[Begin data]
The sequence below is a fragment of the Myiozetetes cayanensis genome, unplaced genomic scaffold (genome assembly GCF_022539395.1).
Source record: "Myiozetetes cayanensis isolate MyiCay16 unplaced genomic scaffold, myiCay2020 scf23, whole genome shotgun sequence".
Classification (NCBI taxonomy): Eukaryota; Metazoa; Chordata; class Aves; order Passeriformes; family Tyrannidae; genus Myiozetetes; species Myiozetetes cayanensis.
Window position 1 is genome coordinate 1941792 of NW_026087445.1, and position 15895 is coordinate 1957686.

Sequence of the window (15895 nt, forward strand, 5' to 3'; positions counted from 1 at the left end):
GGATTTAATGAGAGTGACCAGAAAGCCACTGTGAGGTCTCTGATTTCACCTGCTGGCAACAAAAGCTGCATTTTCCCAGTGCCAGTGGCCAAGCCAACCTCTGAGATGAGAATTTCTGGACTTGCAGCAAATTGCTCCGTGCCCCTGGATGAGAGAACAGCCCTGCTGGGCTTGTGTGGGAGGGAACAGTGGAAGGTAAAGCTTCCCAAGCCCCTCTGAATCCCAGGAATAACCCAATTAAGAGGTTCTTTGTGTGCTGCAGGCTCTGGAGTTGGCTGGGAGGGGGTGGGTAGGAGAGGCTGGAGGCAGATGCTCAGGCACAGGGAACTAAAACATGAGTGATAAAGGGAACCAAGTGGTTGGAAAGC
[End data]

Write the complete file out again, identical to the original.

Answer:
The sequence below is a fragment of the Myiozetetes cayanensis genome, unplaced genomic scaffold (genome assembly GCF_022539395.1).
Source record: "Myiozetetes cayanensis isolate MyiCay16 unplaced genomic scaffold, myiCay2020 scf23, whole genome shotgun sequence".
Classification (NCBI taxonomy): Eukaryota; Metazoa; Chordata; class Aves; order Passeriformes; family Tyrannidae; genus Myiozetetes; species Myiozetetes cayanensis.
Window position 1 is genome coordinate 1941792 of NW_026087445.1, and position 15895 is coordinate 1957686.

Sequence of the window (15895 nt, forward strand, 5' to 3'; positions counted from 1 at the left end):
GGATTTAATGAGAGTGACCAGAAAGCCACTGTGAGGTCTCTGATTTCACCTGCTGGCAACAAAAGCTGCATTTTCCCAGTGCCAGTGGCCAAGCCAACCTCTGAGATGAGAATTTCTGGACTTGCAGCAAATTGCTCCGTGCCCCTGGATGAGAGAACAGCCCTGCTGGGCTTGTGTGGGAGGGAACAGTGGAAGGTAAAGCTTCCCAAGCCCCTCTGAATCCCAGGAATAACCCAATTAAGAGGTTCTTTGTGTGCTGCAGGCTCTGGAGTTGGCTGGGAGGGGGTGGGTAGGAGAGGCTGGAGGCAGATGCTCAGGCACAGGGAACTAAAACATGAGTGATAAAGGGAACCAAGTGGTTGGAAAGC